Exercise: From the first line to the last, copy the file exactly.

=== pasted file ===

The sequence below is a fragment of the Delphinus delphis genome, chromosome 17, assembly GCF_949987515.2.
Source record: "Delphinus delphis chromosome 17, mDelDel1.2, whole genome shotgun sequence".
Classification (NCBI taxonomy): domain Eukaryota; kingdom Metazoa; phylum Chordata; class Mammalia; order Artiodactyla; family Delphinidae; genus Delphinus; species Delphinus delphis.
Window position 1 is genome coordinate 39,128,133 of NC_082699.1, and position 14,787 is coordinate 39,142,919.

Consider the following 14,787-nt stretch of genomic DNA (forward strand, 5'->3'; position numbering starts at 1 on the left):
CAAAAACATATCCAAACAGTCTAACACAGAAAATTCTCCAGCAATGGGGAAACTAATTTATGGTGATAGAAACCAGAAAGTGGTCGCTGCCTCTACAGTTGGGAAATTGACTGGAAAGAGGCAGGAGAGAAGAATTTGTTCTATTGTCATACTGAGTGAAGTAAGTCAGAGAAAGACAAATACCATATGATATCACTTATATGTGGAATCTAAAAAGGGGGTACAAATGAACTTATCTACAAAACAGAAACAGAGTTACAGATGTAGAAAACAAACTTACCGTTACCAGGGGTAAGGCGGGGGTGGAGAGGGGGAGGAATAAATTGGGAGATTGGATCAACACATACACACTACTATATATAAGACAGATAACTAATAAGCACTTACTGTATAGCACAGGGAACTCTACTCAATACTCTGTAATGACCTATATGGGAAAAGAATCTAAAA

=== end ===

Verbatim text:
The sequence below is a fragment of the Delphinus delphis genome, chromosome 17, assembly GCF_949987515.2.
Source record: "Delphinus delphis chromosome 17, mDelDel1.2, whole genome shotgun sequence".
Classification (NCBI taxonomy): domain Eukaryota; kingdom Metazoa; phylum Chordata; class Mammalia; order Artiodactyla; family Delphinidae; genus Delphinus; species Delphinus delphis.
Window position 1 is genome coordinate 39,128,133 of NC_082699.1, and position 14,787 is coordinate 39,142,919.

Consider the following 14,787-nt stretch of genomic DNA (forward strand, 5'->3'; position numbering starts at 1 on the left):
CAAAAACATATCCAAACAGTCTAACACAGAAAATTCTCCAGCAATGGGGAAACTAATTTATGGTGATAGAAACCAGAAAGTGGTCGCTGCCTCTACAGTTGGGAAATTGACTGGAAAGAGGCAGGAGAGAAGAATTTGTTCTATTGTCATACTGAGTGAAGTAAGTCAGAGAAAGACAAATACCATATGATATCACTTATATGTGGAATCTAAAAAGGGGGTACAAATGAACTTATCTACAAAACAGAAACAGAGTTACAGATGTAGAAAACAAACTTACCGTTACCAGGGGTAAGGCGGGGGTGGAGAGGGGGAGGAATAAATTGGGAGATTGGATCAACACATACACACTACTATATATAAGACAGATAACTAATAAGCACTTACTGTATAGCACAGGGAACTCTACTCAATACTCTGTAATGACCTATATGGGAAAAGAATCTAAAA